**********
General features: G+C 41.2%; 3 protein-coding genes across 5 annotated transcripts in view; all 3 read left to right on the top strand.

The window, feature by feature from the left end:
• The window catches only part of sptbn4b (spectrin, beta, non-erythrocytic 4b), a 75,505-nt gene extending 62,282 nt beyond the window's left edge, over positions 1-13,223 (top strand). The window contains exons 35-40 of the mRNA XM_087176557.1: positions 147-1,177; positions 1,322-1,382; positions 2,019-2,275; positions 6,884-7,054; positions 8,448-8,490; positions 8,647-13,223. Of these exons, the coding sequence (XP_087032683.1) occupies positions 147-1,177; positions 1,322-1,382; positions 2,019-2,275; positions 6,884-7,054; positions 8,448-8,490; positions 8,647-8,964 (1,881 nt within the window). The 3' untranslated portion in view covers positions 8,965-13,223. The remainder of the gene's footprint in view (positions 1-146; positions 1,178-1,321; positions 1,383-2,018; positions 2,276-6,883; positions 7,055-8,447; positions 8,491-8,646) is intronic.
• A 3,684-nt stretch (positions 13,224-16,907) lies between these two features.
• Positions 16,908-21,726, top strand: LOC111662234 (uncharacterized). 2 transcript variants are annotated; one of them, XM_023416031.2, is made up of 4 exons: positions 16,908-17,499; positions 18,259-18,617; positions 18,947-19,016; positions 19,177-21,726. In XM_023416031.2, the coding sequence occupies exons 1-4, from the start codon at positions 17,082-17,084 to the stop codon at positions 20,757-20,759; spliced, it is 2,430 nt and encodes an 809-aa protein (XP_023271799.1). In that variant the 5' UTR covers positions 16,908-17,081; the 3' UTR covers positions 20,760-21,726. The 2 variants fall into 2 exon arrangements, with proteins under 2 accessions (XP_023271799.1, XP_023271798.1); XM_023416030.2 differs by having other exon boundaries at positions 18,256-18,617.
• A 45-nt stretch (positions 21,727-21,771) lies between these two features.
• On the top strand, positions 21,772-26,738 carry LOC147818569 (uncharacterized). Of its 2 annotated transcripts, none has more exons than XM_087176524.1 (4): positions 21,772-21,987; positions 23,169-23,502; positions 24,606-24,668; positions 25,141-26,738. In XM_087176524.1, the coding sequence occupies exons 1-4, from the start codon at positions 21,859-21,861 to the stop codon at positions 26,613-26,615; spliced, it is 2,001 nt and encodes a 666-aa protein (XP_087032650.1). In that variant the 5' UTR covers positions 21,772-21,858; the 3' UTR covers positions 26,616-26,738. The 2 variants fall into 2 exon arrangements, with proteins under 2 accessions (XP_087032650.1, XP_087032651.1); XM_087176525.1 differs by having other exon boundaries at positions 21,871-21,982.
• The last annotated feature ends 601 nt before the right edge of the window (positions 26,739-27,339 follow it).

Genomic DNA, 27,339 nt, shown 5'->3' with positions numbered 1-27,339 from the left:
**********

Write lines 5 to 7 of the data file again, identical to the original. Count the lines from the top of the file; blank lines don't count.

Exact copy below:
• Positions 16,908-21,726, top strand: LOC111662234 (uncharacterized). 2 transcript variants are annotated; one of them, XM_023416031.2, is made up of 4 exons: positions 16,908-17,499; positions 18,259-18,617; positions 18,947-19,016; positions 19,177-21,726. In XM_023416031.2, the coding sequence occupies exons 1-4, from the start codon at positions 17,082-17,084 to the stop codon at positions 20,757-20,759; spliced, it is 2,430 nt and encodes an 809-aa protein (XP_023271799.1). In that variant the 5' UTR covers positions 16,908-17,081; the 3' UTR covers positions 20,760-21,726. The 2 variants fall into 2 exon arrangements, with proteins under 2 accessions (XP_023271799.1, XP_023271798.1); XM_023416030.2 differs by having other exon boundaries at positions 18,256-18,617.
• A 45-nt stretch (positions 21,727-21,771) lies between these two features.
• On the top strand, positions 21,772-26,738 carry LOC147818569 (uncharacterized). Of its 2 annotated transcripts, none has more exons than XM_087176524.1 (4): positions 21,772-21,987; positions 23,169-23,502; positions 24,606-24,668; positions 25,141-26,738. In XM_087176524.1, the coding sequence occupies exons 1-4, from the start codon at positions 21,859-21,861 to the stop codon at positions 26,613-26,615; spliced, it is 2,001 nt and encodes a 666-aa protein (XP_087032650.1). In that variant the 5' UTR covers positions 21,772-21,858; the 3' UTR covers positions 26,616-26,738. The 2 variants fall into 2 exon arrangements, with proteins under 2 accessions (XP_087032650.1, XP_087032651.1); XM_087176525.1 differs by having other exon boundaries at positions 21,871-21,982.